This Day in History - 4th November
1650 William III, King of England, Scotland and Ireland was born ..... in Holland. On the day after his 38th birthday he landed at Torbay with an army of English and Dutch troops, and when Parliament declared the throne empty, he was proclaimed king. These gilded statues of William III are in Portsmouth Dockyard and in Hull. Hull was the first large city in Britain to swear their allegiance to the new King when he deposed James II in 1685.
1677 The future Mary II of England married William, Prince of Orange. They later jointly reigned as William and Mary.
1832 The birth, in Monmouthshire, of James James, harpist and musician from Pontypridd in South Wales. He composed the tune of the Welsh national anthem Hen Wlad fy Nhadau (also known as Land of my Fathers). This memorial to James James and his father Evan James, who wrote the lyrics, is in Ynysangharad Park, Pontypridd.
1839 The Newport Rising took place. It was the last large scale armed rebellion against authority in mainland Britain. Between 1,000 and 5,000 marched on the town of Newport in Monmouthshire, intent on liberating those who were reported to have been taken prisoner in the town's Westgate Hotel. 22 of their number were killed by the troops and upwards of 50 were wounded. See picture of the Chartist monument outside Newport's Westgate Hotel.
1852 For the first time in its history, journalists were allowed into the House of Commons to report debates.
1859 The death of Joseph Rowntree, British chocolate manufacturer and philanthropist.
1884 The birth of Henry George (Harry) Ferguson, Irish engineer and inventor who is noted for his role in the development of the modern agricultural tractor, for becoming the first Irishman to build and fly his own aeroplane, and for developing the first four-wheel drive Formula One car, the Ferguson P99.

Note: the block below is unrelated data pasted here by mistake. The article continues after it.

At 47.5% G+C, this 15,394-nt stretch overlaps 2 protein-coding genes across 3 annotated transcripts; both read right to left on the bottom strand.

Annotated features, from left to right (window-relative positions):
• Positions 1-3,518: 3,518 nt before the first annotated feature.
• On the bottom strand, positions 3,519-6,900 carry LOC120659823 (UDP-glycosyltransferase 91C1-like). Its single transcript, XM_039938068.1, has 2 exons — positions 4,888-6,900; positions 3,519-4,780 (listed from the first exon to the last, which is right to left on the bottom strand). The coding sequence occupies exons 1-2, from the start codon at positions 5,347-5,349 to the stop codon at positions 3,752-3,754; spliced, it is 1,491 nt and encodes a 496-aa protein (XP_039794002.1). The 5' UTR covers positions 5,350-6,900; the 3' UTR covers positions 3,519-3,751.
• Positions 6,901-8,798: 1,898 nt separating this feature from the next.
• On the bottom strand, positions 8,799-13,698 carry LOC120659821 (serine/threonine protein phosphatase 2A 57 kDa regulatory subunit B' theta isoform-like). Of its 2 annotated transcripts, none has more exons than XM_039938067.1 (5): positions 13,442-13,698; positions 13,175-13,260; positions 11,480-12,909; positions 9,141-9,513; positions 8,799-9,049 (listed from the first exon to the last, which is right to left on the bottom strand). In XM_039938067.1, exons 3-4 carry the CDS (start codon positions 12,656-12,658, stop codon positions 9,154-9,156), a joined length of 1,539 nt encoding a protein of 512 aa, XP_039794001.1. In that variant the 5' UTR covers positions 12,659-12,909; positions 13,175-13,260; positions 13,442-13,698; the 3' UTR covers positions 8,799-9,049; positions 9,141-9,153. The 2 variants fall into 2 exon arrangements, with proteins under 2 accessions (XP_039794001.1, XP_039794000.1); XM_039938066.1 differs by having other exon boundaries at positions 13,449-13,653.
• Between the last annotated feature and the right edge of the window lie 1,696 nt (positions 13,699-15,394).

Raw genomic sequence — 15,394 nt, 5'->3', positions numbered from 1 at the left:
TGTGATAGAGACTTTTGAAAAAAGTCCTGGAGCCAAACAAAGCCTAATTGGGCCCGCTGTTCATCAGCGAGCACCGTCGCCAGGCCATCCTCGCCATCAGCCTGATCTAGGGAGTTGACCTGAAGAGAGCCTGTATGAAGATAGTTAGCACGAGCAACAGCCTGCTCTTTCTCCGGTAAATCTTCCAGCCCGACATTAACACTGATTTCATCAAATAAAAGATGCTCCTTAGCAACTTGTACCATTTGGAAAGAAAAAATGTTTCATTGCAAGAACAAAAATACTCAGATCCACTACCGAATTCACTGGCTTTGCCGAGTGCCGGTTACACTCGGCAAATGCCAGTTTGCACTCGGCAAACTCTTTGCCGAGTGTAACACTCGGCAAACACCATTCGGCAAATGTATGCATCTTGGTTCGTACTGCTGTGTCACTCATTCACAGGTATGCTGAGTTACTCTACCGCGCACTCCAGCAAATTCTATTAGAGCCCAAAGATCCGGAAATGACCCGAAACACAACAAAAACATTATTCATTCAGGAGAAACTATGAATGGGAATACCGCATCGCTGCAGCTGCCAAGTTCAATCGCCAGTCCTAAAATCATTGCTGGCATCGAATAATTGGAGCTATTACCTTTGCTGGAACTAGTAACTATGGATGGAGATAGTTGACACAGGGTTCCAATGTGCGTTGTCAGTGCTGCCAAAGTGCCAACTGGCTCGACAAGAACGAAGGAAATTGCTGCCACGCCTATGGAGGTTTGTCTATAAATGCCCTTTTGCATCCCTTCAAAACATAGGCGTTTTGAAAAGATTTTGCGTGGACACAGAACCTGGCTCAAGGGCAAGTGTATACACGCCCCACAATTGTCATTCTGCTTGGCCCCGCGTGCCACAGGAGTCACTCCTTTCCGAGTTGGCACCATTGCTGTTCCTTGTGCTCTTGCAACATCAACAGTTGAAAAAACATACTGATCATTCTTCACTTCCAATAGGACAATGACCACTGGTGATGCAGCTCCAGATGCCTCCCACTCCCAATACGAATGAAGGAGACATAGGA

1890 The Prince of Wales travelled by the underground electric railway from King William Street to the Oval to mark the opening of what is now the City Branch of the Northern Line. It was the first electrified underground railway system.
1900 Britain's first driving lessons were given, in London.
1922 English explorers Lord Carnarvon and Howard Carter discovered the Tomb of King Tutankhamen, in the Valley of the Kings near Luxor, Egypt. It had been undisturbed since 1337 BC.
1929 Violinist Yehudi Menuhin made his London debut, aged 12.
1942 The Battle of El Alamein ended with victory for the allies, after 12 days of conflict with Rommel's 'Africa Corps'.
1952 Queen Elizabeth II opened her first Parliament.
1974 Judith Ward was convicted of an army coach bombing on the M62 motorway in which 12 people died. She received a life term for each of those who died. Her conviction was quashed in 1992 when her lawyers argued that the trial jury should have been told of her history of mental illness.
1987 Millionaire Peter de Savary bought Land’s End in Cornwall.
1994 400 years of shipbuilding came to an end at the Swan Hunter Shipyard, Tyneside, with the launch of the Royal Naval Frigate 'Richmond'. The yard stood empty for a few years, before it was bought by Jaap Kroese, a Dutch millionaire.
2011 Seven people were killed and 51 injured in a 34-vehicle pile-up on the M5 in Somerset. The accident happened close to junction 25 northbound and led to a 'massive fireball' at the scene.
2011 The magazine Woman's Weekly celebrated its 100th anniversary with a special exact facsimile re-publication of the very first edition. The 4th November 1911 edition sold around 500,000 copies and reached its peak in 1950 when it regularly sold more than two million copies a week. Quote from the publishing director Sandy Gale - "The past one hundred years of Woman’s Weekly provides a unique record of the lives of women and social issues of the last century and it remains as resolutely and proudly relevant to its hundreds of thousands of readers today."
2012 Reg Dean (from Wirksworth in Derbyshire) who was Britain's oldest man, celebrated his 110th birthday. He attributed his longevity to a 'mysterious medicine' given to him as a youth in India and to being 'a lazy-bones'. He died on 5th January 2013, aged 110 years and 63 days.
2014 Statistics from the 2011 census showed that Polish migrants had the highest employment rate of any nationality living in Britain, including the British. Results also showed that European migrants to the UK added £4.96bn more in taxes in the years to 2011 than they took out in public services